camera {
	location <0 1 -2>
	look_at <0 1 2>
object {
	sphere { <0 1 2> 1 }
	texture { color red 1 phong 1 }
object {
	plane { <0 1 0> 0 }
	texture { color green 1 }
object {
	light_source { <3 3 -3> color red 1 green 1 blue 1 }

In this example we see a camera and three objects: a sphere, a plane, and a light source. The camera object contains two statements. The first, location, indicates the position of the camera within the rendering. It is followed by a parameter list containing the values of the X, Y, and Z coordinates of the physical camera location with respect to the origin point at location 0 0 0. In the example, the values 0, 1, -2 indicate that the camera is centered horizontally (X = 0), one unit up (Y = 1), and two units back (Z = -2) from the origin.

The second statement, look_at, specifies the direction the camera is pointing and the point of its focus. These points are also described using 3-dimensional coordinate values. In the example, the values 0, 1, 2 indicate that the camera is looking forward (X = 0), one unit up (Y = 1), and focused at a point two units in front of it (Z = 2).

The first object in the scene is the sphere. Being a visible object, this object contains a shape description and a material description. The shape description is a sphere statement, indicating the position of the sphere in the scene and the size of the radius. In the example, the sphere is located at the coordinates 0, 1, 2 and has a radius of 1 unit. The material description is a texture statement specifying that the sphere is red in color and has a phong highlighting intensity value of 1.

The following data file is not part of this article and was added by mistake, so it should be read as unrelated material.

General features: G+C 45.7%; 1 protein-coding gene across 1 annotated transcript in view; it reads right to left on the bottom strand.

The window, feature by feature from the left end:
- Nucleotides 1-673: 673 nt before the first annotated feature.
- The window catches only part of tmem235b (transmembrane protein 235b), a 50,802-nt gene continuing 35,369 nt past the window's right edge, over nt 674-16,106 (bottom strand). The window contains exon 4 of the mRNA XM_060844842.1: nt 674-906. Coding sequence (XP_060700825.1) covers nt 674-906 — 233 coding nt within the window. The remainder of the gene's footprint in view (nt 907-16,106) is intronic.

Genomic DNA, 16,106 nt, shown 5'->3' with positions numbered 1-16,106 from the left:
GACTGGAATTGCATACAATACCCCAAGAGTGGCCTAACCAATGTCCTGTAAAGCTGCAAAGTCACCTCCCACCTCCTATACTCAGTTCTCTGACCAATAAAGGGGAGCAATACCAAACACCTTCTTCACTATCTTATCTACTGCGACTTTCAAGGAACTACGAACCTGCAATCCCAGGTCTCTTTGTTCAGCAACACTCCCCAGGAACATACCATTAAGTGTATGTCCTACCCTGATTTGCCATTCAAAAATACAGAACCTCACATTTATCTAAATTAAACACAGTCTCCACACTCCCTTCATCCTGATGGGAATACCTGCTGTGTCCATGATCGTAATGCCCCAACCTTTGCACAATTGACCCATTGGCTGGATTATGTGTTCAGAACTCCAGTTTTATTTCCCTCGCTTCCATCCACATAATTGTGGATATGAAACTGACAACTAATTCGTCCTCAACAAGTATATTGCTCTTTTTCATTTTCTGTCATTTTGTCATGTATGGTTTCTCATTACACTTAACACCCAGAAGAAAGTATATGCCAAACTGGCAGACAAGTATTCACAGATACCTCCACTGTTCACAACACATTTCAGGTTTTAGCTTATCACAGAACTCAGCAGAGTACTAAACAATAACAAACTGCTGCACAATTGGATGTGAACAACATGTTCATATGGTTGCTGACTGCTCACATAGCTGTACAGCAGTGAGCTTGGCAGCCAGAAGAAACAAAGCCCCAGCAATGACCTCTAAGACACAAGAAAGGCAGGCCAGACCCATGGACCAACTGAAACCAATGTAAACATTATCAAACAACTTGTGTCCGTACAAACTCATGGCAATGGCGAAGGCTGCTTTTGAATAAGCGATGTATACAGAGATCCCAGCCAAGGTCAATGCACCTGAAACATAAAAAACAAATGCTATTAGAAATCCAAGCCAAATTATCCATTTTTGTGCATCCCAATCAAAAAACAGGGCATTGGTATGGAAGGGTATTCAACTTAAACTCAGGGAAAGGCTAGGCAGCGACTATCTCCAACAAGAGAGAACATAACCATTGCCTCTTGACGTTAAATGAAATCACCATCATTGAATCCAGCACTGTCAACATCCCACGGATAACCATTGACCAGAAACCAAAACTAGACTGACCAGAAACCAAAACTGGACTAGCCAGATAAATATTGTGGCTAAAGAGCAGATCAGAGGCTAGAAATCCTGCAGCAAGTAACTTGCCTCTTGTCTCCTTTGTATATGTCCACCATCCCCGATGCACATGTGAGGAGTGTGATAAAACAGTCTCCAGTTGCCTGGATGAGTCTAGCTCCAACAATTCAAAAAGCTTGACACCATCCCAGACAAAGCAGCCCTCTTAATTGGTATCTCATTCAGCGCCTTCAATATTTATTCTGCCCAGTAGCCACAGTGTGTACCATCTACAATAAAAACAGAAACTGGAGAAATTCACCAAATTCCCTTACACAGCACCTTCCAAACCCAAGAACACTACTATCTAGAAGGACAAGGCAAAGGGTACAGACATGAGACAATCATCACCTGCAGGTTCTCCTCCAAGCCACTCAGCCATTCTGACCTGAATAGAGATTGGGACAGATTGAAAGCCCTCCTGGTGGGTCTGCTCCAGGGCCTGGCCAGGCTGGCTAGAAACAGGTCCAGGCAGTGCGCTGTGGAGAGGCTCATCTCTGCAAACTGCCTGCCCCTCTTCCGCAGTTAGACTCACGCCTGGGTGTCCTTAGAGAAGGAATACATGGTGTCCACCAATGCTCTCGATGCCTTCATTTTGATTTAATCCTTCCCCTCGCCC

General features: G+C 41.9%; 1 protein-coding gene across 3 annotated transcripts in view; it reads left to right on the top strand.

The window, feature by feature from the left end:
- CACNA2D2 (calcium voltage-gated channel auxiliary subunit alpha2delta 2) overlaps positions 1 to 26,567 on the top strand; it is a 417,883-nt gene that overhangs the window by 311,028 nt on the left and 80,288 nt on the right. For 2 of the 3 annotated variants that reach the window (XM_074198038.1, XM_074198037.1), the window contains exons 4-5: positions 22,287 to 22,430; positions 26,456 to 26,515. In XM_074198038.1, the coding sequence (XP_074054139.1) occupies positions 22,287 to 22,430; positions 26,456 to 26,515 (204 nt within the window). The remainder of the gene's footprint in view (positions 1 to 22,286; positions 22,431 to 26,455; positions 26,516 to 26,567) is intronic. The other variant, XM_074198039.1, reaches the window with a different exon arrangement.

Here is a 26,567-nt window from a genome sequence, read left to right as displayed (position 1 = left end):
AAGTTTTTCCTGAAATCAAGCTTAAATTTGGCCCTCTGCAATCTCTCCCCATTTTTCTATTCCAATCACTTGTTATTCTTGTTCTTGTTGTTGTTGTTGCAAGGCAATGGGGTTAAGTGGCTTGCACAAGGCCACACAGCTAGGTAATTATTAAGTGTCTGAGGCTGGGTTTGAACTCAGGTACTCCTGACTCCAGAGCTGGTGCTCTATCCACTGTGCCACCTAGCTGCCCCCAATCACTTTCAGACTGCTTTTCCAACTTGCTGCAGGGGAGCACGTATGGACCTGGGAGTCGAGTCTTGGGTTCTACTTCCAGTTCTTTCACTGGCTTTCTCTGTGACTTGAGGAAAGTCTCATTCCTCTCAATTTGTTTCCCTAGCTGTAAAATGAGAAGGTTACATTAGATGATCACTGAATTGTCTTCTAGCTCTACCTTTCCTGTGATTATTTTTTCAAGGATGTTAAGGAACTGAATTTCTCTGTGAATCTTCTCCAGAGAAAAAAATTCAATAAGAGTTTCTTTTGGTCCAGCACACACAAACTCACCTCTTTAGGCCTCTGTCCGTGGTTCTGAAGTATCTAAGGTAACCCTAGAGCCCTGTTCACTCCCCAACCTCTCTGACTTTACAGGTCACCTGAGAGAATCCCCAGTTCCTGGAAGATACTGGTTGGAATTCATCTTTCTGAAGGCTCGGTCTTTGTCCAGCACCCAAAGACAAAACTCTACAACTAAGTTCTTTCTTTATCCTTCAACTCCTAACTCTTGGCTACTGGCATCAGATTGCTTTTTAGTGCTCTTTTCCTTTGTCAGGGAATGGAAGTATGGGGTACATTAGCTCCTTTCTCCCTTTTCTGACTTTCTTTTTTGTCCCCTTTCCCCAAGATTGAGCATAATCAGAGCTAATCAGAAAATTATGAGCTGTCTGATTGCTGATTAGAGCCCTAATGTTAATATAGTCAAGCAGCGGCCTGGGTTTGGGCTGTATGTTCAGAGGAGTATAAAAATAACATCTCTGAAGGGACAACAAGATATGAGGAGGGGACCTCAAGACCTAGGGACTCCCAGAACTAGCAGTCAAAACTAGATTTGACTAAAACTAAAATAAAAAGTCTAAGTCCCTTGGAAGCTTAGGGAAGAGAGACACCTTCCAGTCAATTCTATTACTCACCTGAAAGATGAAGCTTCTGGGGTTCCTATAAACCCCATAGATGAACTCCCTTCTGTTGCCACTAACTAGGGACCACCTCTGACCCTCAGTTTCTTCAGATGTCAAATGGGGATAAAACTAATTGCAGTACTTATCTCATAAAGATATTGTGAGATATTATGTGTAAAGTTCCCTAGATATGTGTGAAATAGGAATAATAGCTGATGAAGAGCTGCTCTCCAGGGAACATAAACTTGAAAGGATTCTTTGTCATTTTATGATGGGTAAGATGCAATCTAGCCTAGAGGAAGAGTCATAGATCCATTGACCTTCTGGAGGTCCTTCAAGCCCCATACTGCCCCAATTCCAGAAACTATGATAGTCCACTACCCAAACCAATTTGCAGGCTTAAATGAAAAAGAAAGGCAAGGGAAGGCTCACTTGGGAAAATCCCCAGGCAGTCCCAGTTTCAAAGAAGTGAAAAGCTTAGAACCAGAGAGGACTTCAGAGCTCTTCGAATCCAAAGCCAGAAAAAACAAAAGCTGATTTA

The next object is the plane. The plane statement defines a plane with its surface normal along the Y axis and offset 0 units from the Y axis. The texture statement indicates that the plane is green in color.

The last object is the light source object. The parameters of the light_source statement indicate the position of the (omnidirectional) light source and its color (white).

As you can see, objects and cameras are written using code similar to that used in many computer languages. Each statement begins with a keyword and is followed by a function body with zero or more values or statements enclosed in braces. For example:

sphere { <0 1 0> -4 }
box { <-2 -4 -3.5> <2.5 5.0 2.5> }
color_map { [0.0 0.2 color red 1] [0.2 0.4 color red .5] }
camera { location <0,0,0> look_at <0 1 2> }